Eventually I think to lift my eyes from the ground at last and I am overwhelmed to see, above the fence, the pink and gold domes of San Marco. The warmth, the pleasure, the plenty of Venice awaits there, within sight. I can hear music and laughter, like a party. Venice is like a party and I recognise that this is my heart, my journey’s end. The pink and gold domes sparkle in the sunlight with an inexhaustible supply of honey and I remember that within it is dark and private. Inside the cathedral there is the glimmer of the everlasting flame reflected in the ancient, gold mosaics which celebrate the deeds of the saints. There is the jewelled altar screen and an eternal holy singing and the smell of incense as the Blessed Sacrament is offered for adoration.

I begin to pick my way through the mire towards the singing. 

Damsons and Foregiveness

A few days ago Summer was fondly kissing us goodbye. Today a powerful wind and the threat of rain are thrusting towards me like Autumn with an outstretched hand and I rush down the garden to pick the wild plums or damsons before they are lost. Here they are having a wash in my sink and when they were clean I rustled up some damson jam which is my favourite. There’s no easy way to stone damsons but they are worth it.

damsons 2

Here’s the lovely syrupy mess they become after a short while in a pan with two thirds their own weight in sugar. For me the stones never float to the top so I resort to ladling the jam from one pan to another via a shallow dish where I can scrutinise each spoonful and fish out the stones. With ordinary plums it helps to count the plums first and then you have a target for the number of stone. With damsons I usually have over 400 and invariably lose count at some point.

This ended up in seven lovely pots and in time would all disappear onto people’s toast but good damson jam is such a great treat IMO that I decided it should furnish an old fashioned jam tart for supper.

My mother was a Pastry Queen and I resolutely did not learn to make pastry for the first thirty five years of my life because I wanted to be different from her. In fact I was in a giant sulk or tantrum, truth be told, which I should probably have chucked in when I was about seven but I dug my heels in because I had been hurt and because my will power (or wilfulness as she called it) was second to none. Of course I achieved my purpose of hurting her but I see now I hurt myself much more. Since then there has been reconciliation and forgiveness although much of it only after she died. Death is never an obstacle to forgiveness luckily but if you have an opportunity, dive in and do it sooner.

Anyway … my mother used to make wonderful individual jam tarts, lemon curd tarts, treacle tarts, all in miniature so that they appeared out of the oven in all their colourful loveliness and I didn’t know which to eat first. (My tantrum extended to not making pastry but it didn’t stop me eating hers!)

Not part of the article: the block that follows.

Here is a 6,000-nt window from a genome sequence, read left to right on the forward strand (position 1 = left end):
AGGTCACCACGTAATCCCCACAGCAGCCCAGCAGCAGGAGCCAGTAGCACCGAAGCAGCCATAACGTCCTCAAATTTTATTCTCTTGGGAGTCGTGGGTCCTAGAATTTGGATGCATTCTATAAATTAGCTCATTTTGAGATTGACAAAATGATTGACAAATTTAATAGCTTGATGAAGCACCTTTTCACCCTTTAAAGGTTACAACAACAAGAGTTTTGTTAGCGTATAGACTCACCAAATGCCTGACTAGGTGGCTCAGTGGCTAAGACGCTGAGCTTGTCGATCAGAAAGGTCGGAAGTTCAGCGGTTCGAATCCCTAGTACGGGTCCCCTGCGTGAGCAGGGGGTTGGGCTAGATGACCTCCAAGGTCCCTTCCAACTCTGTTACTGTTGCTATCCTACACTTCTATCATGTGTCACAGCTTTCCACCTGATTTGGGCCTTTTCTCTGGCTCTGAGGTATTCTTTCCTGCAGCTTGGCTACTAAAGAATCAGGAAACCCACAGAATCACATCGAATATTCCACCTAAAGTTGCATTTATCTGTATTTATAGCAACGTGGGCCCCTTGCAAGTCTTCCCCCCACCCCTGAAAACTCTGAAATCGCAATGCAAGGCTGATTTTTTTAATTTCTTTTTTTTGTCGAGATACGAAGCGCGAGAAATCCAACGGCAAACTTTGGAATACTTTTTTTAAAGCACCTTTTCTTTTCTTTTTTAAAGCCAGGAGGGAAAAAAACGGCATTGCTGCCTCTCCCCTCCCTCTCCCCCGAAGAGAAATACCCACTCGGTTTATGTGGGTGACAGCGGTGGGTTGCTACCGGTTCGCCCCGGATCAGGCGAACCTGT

So here is the recipe for Damson Jam Tart but I guess you could use any really delicious jam and needless to say the finished article is good with Ice-cream, cream, fromage frais or any other unsweetened dairy. damson tart

Sadly I am not a pastry queen but I can at last do an acceptable shortcrust. It is heavy on the fat which means it remains very soft and breaks easily when you pick it up to line the tin. But it also means you can just squidge it in in pieces with your fingers and it all sticks together well.

I get my best results with Stork margarine rather than butter but others disagree. So this tart was simply

115 g Stork soft margarine

165 g plain flour

a pinch of salt and enough cold water to bring everything together.

Roll out as far as possible and line a greased loose-bottomed tart tin approx. 15 inches or 40 cms in diameter. Heat the oven to 180 degrees and do actually wait until it is hot! Put a circle of baking parchment inside the raw pastry and up the sides and fill with baking beans (porcelain or just dried beans). Give it 15 minutes in the oven and then remove the paper and beans.

Fill about half way up with really good jam and return to the oven until the jam is bubbling – about 20 minutes or so.

Eating What You Are

Over the disconcertingly long time that I have been giving this some thought, I have come to realise that our lives are all about eating in different dimensions. For physical growth we need food. For psychological growth we need food and the food we eat is our selves. What do I mean by that? I mean that in order to grow our work is to digest the defences that we put in place during our formative years. With support we gradually allow ourselves to feel things which were too big or conflicted for us to feel as small children. We allow those parts of ourselves which we abandoned to come back to life, to thaw out. We feel into what caused those defences to form in the first place. In my work I encourage sensing into the body which is where all those experiences are stored.